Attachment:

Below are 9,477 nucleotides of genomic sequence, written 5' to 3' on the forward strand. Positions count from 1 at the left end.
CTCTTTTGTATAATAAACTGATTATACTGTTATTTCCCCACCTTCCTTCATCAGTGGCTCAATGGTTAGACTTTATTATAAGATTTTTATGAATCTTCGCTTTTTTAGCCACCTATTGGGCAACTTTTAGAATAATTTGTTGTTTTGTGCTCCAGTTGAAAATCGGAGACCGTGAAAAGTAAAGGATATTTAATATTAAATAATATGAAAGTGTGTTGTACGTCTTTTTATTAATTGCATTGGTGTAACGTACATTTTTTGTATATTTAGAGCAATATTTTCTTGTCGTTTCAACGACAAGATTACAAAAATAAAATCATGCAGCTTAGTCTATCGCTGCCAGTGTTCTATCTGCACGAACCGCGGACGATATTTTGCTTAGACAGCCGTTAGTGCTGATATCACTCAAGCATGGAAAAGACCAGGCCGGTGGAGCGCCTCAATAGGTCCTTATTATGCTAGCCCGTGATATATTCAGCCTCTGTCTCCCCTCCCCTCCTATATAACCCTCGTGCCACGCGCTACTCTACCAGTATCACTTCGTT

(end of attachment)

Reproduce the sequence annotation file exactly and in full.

Below are 9,477 nucleotides of genomic sequence, written 5' to 3' on the forward strand. Positions count from 1 at the left end.
CTCTTTTGTATAATAAACTGATTATACTGTTATTTCCCCACCTTCCTTCATCAGTGGCTCAATGGTTAGACTTTATTATAAGATTTTTATGAATCTTCGCTTTTTTAGCCACCTATTGGGCAACTTTTAGAATAATTTGTTGTTTTGTGCTCCAGTTGAAAATCGGAGACCGTGAAAAGTAAAGGATATTTAATATTAAATAATATGAAAGTGTGTTGTACGTCTTTTTATTAATTGCATTGGTGTAACGTACATTTTTTGTATATTTAGAGCAATATTTTCTTGTCGTTTCAACGACAAGATTACAAAAATAAAATCATGCAGCTTAGTCTATCGCTGCCAGTGTTCTATCTGCACGAACCGCGGACGATATTTTGCTTAGACAGCCGTTAGTGCTGATATCACTCAAGCATGGAAAAGACCAGGCCGGTGGAGCGCCTCAATAGGTCCTTATTATGCTAGCCCGTGATATATTCAGCCTCTGTCTCCCCTCCCCTCCTATATAACCCTCGTGCCACGCGCTACTCTACCAGTATCACTTCGTT